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Employers are failing to face up to the threats posed by employees who use their own mobile devices at work – 40% of companies do not consider the ‘bring your own device’ (BYOD) trend even to be on their agenda, according to a survey of IT and communication industry workers.
Just one quarter of those surveyed said that their employer had embraced the idea – but IT experts have warned that employees will bring in devices “under the radar” unless employers make policy clear.
Managing Director of Qubic, cloud communication specialist, which conducted the survey via ChannelWeb.co.uk, Chris Papa says: “This is coming whether they like it or not and sooner or later they are going to have to deal with it. Employees are using their own devices and bringing them into work regardless of their employers’ views.”
“Undecided employers will have to climb down off the fence and either prohibit BYOD for work completely, blocking access to their systems and their clients’ data, or apply sufficient controls to protect their own and their clients’ data.”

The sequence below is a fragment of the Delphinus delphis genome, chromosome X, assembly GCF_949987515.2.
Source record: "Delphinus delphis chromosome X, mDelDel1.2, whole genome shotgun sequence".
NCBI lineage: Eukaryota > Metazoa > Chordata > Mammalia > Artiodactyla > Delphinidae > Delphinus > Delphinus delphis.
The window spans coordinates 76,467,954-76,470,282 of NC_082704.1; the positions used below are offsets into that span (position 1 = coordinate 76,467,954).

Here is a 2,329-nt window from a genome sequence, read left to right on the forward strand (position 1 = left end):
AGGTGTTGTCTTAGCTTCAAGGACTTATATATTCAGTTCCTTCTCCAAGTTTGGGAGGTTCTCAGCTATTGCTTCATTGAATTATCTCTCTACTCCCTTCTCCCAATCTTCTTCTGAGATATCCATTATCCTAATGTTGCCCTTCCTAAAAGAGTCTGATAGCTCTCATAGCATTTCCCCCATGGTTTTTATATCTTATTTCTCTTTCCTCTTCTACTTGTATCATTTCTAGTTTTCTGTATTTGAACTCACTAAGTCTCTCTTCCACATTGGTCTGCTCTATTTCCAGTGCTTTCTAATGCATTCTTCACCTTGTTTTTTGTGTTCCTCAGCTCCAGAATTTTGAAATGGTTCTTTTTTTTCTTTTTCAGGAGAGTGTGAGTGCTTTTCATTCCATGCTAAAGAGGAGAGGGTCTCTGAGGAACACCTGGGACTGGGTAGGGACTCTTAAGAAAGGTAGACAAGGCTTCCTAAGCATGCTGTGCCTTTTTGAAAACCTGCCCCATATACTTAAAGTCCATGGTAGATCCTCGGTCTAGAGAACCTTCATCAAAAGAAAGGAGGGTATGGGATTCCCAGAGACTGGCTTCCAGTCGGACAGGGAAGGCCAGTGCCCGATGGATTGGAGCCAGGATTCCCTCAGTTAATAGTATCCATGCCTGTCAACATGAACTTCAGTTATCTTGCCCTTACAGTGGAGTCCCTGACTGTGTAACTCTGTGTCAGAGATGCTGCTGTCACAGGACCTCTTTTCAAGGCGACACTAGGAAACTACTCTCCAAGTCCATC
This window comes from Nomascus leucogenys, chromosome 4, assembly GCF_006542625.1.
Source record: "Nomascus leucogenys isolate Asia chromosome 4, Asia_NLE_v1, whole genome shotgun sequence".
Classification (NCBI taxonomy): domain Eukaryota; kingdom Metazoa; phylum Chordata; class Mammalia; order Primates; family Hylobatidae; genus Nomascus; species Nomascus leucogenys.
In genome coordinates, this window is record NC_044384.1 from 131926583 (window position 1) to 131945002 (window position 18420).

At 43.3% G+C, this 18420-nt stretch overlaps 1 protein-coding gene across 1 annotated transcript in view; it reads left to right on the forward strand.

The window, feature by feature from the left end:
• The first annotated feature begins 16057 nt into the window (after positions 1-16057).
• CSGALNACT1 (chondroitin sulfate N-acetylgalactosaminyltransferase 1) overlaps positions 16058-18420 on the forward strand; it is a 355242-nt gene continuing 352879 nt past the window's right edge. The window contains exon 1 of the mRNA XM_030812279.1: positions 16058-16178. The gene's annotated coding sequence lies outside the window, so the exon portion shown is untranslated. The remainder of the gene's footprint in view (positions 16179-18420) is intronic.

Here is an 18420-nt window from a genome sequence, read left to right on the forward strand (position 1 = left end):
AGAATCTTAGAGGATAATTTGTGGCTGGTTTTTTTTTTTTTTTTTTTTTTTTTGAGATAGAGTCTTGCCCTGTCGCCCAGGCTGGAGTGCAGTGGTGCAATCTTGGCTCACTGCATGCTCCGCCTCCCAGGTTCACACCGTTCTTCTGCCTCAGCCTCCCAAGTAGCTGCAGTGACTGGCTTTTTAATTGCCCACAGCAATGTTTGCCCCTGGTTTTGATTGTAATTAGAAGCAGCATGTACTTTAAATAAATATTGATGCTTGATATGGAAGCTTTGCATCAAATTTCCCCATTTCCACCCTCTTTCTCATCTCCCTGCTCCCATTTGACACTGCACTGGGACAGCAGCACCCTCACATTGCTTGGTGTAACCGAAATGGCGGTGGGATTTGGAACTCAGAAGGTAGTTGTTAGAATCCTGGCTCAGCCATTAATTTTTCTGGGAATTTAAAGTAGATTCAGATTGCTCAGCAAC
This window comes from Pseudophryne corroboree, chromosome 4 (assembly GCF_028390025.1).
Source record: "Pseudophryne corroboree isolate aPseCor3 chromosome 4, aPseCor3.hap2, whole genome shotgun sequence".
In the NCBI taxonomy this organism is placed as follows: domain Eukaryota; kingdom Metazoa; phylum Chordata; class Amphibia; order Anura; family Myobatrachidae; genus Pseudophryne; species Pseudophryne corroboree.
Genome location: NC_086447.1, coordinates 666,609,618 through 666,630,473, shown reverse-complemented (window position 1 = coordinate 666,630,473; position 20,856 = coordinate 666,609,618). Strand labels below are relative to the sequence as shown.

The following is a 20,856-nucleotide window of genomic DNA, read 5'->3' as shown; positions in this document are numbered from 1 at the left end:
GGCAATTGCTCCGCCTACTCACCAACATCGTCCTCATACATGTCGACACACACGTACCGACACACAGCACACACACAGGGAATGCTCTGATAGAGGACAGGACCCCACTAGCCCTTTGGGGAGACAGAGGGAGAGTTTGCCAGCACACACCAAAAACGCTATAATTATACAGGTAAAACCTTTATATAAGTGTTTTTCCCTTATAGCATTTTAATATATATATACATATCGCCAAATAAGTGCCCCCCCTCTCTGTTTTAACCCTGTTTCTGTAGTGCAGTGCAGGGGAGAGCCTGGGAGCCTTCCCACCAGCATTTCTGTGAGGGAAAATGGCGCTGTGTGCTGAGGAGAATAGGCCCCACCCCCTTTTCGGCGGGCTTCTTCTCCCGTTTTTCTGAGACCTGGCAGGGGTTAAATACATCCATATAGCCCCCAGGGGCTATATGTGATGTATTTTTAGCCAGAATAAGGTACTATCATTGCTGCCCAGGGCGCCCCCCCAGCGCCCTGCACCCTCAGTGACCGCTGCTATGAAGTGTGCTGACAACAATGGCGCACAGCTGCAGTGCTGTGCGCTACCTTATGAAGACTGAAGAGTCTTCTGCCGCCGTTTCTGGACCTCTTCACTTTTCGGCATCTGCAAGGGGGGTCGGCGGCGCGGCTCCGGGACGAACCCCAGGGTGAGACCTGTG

Earlier this year, Rolf von Roessing, head of security trade body ISACA said that in many workplaces, security teams were facing a “tidal wave” of challenges caused by mobile devices.
“For effective protection, security professionals need access to mobile operating systems, but this is not always possible and consequently 30% to 40% of devices are under the radar,” said von Roessing.
Over the past year, ESET’s detections of Android malware have risen 60%, as revealed in the annual Threat Trends Prediction report. ESET labs have also noted an increase in Android malware built using PC-like techniques.
“Next year will also see an escalating increase in serious threats targeting Android phones and tablets – ESET detections of such malware increased more than 60% between 2012 and 2013. This trend is predicted to continue in 2014,” the report warns.
Chris Papa says: “The employer and employee must have a clear understanding of what is expected of them. Of paramount importance is ensuring that the benefits BYOD has to offer, do not compromise the security of the workplace.”
ESET Senior Security Researcher Stephen Cobb said, in a detailed blog post cataloguing some of the risks of BYOD,“The phenomenon of organizations allowing or encouraging their employees to use their own computing devices for work–known as Bring Your Own Device, or BYOD–is now widespread in many countries, bringing with it some serious risks to company networks and data.”
A We Live Security guide to the risks of BYOD – and how to avoid being the guy who, as the old IT joke has it “brings his own disaster,” can be found here.
Author Rob Waugh, We Live Security